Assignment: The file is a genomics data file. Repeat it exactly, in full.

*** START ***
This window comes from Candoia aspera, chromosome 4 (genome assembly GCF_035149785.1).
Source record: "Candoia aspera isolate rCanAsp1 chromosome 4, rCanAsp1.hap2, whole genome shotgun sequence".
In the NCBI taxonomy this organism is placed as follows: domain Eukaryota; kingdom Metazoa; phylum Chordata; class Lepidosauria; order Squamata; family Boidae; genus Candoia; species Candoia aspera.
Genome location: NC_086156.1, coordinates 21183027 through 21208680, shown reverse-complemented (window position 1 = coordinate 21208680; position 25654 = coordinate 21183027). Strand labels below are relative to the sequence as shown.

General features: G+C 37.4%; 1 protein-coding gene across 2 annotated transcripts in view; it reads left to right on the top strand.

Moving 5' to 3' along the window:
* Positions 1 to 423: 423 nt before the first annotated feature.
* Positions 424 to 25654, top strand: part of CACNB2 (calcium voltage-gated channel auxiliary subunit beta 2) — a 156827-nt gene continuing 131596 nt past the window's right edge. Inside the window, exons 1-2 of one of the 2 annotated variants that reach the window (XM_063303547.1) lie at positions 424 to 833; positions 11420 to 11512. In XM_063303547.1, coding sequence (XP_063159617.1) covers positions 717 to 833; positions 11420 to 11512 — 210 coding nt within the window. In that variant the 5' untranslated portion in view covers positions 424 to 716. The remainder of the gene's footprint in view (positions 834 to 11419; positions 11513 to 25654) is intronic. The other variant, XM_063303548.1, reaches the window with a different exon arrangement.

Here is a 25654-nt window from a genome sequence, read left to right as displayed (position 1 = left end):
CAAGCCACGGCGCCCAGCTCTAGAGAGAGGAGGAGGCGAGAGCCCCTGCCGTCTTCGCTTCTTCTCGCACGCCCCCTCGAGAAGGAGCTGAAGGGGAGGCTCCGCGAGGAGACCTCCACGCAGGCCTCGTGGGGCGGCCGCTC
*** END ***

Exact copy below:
This window comes from Candoia aspera, chromosome 4 (genome assembly GCF_035149785.1).
Source record: "Candoia aspera isolate rCanAsp1 chromosome 4, rCanAsp1.hap2, whole genome shotgun sequence".
In the NCBI taxonomy this organism is placed as follows: domain Eukaryota; kingdom Metazoa; phylum Chordata; class Lepidosauria; order Squamata; family Boidae; genus Candoia; species Candoia aspera.
Genome location: NC_086156.1, coordinates 21183027 through 21208680, shown reverse-complemented (window position 1 = coordinate 21208680; position 25654 = coordinate 21183027). Strand labels below are relative to the sequence as shown.

General features: G+C 37.4%; 1 protein-coding gene across 2 annotated transcripts in view; it reads left to right on the top strand.

Moving 5' to 3' along the window:
* Positions 1 to 423: 423 nt before the first annotated feature.
* Positions 424 to 25654, top strand: part of CACNB2 (calcium voltage-gated channel auxiliary subunit beta 2) — a 156827-nt gene continuing 131596 nt past the window's right edge. Inside the window, exons 1-2 of one of the 2 annotated variants that reach the window (XM_063303547.1) lie at positions 424 to 833; positions 11420 to 11512. In XM_063303547.1, coding sequence (XP_063159617.1) covers positions 717 to 833; positions 11420 to 11512 — 210 coding nt within the window. In that variant the 5' untranslated portion in view covers positions 424 to 716. The remainder of the gene's footprint in view (positions 834 to 11419; positions 11513 to 25654) is intronic. The other variant, XM_063303548.1, reaches the window with a different exon arrangement.

Here is a 25654-nt window from a genome sequence, read left to right as displayed (position 1 = left end):
CAAGCCACGGCGCCCAGCTCTAGAGAGAGGAGGAGGCGAGAGCCCCTGCCGTCTTCGCTTCTTCTCGCACGCCCCCTCGAGAAGGAGCTGAAGGGGAGGCTCCGCGAGGAGACCTCCACGCAGGCCTCGTGGGGCGGCCGCTC